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The Financialization of the American Elite – American Affairs Journal

"THE FINANCIALIZATION OF THE AMERICAN ELITE." This valuable 'American Affairs' article from last year by Harvard Business School graduate Sam Long helps explain tectonic changes in the financial sector over recent decades which has had the nasty impact of increasing American wealth and income inequality.
If we're going to fix the problem we have to understand it first. Jim

"…a closer look at Klarman’s remarks, as well as the origins and trajectory of his career, suggests a deeply flawed messenger. Indeed, Klarman’s story provides an interesting window through which to understand much of what afflicts our economy and society today.

"A considerable amount has been written about the financialization of the American economy. Less understood is the financialization of America’s business talent. Klarman, his alma mater, and its peer institutions are all part of this story. What we confront today—a business elite dominated by financiers and their squires, presiding over a disordered economy gutted of both its productive energy and the ability to generate mass prosperity—is a direct result of this economic and cultural evolution…

"…the shareholder primacy movement proved lucrative to a wave of CEOs in the early 1990s whose compensation was tied to stock price. In 1990, Jensen published another landmark article, this time in the Harvard Business Review. Jensen asserted that corporate performance could be improved by using stock options to compensate CEOs and further align their interests with those of shareholders. The result, coupled with a 1993 tax law that increased the cost-effectiveness of compensating management with equity, has been twenty-five years of skyrocketing executive pay…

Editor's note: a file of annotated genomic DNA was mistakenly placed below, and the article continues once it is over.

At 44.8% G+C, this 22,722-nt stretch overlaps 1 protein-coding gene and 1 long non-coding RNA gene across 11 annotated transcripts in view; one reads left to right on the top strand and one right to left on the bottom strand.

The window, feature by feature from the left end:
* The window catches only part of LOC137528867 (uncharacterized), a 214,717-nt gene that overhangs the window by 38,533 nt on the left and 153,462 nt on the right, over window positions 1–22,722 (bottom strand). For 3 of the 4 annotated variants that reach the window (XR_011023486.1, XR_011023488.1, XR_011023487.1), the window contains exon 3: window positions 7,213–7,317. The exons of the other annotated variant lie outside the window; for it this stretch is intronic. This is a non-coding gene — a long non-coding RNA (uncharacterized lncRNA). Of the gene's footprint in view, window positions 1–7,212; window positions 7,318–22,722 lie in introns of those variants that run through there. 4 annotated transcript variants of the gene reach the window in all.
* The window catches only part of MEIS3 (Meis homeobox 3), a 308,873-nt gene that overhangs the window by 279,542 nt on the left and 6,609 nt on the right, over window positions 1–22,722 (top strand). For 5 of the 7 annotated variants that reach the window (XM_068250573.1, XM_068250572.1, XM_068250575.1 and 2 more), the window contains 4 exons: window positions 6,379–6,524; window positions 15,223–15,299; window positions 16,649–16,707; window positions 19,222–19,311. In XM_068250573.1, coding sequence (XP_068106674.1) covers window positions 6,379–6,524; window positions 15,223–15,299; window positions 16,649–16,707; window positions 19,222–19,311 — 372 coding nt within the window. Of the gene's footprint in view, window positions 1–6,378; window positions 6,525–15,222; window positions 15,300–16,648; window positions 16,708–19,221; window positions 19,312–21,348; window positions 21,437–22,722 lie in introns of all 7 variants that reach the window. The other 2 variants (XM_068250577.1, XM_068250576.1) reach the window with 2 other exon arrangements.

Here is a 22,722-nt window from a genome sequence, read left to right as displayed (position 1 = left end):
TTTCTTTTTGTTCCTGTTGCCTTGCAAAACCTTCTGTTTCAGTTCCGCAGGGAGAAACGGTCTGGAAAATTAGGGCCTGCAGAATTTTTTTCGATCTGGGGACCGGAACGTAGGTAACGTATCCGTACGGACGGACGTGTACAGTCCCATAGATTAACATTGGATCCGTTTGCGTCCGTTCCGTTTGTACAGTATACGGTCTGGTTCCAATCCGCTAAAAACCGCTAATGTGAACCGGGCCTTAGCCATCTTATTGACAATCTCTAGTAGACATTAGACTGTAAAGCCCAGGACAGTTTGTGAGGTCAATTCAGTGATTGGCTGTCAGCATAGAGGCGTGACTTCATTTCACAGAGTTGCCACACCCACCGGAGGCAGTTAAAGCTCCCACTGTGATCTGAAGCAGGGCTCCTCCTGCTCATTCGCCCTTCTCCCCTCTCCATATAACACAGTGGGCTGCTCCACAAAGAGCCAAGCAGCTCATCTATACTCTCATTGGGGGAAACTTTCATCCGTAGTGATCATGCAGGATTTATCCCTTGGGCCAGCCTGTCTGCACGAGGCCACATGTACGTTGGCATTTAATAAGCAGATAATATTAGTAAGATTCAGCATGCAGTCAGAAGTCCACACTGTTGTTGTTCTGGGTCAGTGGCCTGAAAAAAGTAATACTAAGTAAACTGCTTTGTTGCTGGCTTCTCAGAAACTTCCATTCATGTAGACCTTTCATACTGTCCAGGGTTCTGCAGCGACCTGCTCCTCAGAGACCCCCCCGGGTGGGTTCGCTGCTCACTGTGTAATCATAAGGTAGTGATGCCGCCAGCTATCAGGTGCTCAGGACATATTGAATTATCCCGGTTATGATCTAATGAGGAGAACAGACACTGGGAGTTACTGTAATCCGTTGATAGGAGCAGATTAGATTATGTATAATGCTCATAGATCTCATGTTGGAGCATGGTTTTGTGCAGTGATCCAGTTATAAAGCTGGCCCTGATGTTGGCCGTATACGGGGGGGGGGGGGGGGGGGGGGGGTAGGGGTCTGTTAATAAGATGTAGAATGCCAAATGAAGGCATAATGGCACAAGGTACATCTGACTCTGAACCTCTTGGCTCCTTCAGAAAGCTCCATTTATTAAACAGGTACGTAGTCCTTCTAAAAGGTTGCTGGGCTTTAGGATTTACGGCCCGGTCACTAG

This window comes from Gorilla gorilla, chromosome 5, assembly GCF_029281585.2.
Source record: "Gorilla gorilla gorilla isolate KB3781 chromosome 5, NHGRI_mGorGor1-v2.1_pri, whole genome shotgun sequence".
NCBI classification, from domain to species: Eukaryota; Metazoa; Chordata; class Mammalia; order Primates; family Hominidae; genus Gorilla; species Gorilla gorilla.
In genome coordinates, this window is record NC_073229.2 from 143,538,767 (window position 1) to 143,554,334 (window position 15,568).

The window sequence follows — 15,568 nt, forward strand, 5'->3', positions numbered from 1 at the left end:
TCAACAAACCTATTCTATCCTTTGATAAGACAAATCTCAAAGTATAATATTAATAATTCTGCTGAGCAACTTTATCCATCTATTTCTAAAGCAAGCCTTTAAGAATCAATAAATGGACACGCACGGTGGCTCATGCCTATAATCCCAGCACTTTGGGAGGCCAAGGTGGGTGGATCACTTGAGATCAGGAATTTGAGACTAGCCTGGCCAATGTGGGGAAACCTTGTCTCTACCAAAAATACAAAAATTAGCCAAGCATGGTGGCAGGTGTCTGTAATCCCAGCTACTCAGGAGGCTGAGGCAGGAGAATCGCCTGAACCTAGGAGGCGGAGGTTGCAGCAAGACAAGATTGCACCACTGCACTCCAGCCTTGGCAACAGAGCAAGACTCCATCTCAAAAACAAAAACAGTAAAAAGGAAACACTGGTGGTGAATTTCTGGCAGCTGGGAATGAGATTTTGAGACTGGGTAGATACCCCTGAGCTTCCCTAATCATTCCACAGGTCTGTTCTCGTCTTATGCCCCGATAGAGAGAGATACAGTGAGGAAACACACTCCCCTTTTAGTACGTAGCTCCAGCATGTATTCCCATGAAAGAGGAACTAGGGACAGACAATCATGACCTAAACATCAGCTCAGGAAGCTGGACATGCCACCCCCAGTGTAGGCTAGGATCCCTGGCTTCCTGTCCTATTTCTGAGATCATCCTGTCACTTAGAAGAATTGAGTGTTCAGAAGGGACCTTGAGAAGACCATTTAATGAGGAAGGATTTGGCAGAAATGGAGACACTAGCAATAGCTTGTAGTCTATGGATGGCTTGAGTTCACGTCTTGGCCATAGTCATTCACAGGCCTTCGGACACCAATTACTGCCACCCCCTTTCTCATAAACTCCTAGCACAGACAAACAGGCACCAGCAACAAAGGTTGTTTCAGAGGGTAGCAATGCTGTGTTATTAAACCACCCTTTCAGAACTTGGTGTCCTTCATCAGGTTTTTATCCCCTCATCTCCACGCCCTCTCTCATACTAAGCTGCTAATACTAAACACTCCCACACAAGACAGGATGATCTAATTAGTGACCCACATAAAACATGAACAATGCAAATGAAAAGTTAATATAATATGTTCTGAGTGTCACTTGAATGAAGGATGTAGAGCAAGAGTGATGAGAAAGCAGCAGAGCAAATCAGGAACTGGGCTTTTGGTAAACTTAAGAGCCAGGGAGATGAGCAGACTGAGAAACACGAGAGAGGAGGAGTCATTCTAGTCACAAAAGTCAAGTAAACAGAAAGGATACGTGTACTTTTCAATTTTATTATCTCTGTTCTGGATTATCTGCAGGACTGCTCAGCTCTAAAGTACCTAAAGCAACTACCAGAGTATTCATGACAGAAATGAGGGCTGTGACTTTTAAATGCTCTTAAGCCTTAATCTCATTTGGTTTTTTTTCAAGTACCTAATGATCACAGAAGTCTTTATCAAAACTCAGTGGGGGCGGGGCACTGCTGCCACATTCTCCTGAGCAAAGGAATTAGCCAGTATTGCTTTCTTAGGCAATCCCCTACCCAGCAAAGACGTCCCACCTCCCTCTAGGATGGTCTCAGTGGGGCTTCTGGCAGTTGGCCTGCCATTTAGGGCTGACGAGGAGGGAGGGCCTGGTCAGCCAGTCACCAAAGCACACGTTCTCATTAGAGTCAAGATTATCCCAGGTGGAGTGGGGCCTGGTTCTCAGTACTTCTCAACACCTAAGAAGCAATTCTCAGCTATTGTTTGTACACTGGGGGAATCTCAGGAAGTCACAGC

"The new elite also applied their ample talent and superior educa­tion to devising financial mechanisms and 'business strategies' that captured increasing percentages of their companies’ revenues. They discovered financial engineering techniques to boost stock values without growing earnings or investing in productive assets. Bankers and consultants helped shareholders and boards value, measure, and optimize their equity, which often led to decisions to offshore jobs or purposefully reallocate capital away from asset-intensive industries that employed millions of middle-class Americans…

"…Within the economy, the finan­cial sector’s contribution to GDP now approaches 10 percent, more than triple what it was in 1950.

"The consequences have damaged the long-term health of the American economy and hindered its ability to create prosperity and offer opportunities for social mobility…

"Related to this shift in sectoral balances is both a shameful level of inequality and historically weak economic performance and produc­tivity growth…We live in the richest society in the history of mankind, but as the Federal Reserve report­ed earlier this year, 40 percent of Americans would be unable to fund the costs of a $400 emergency from their savings…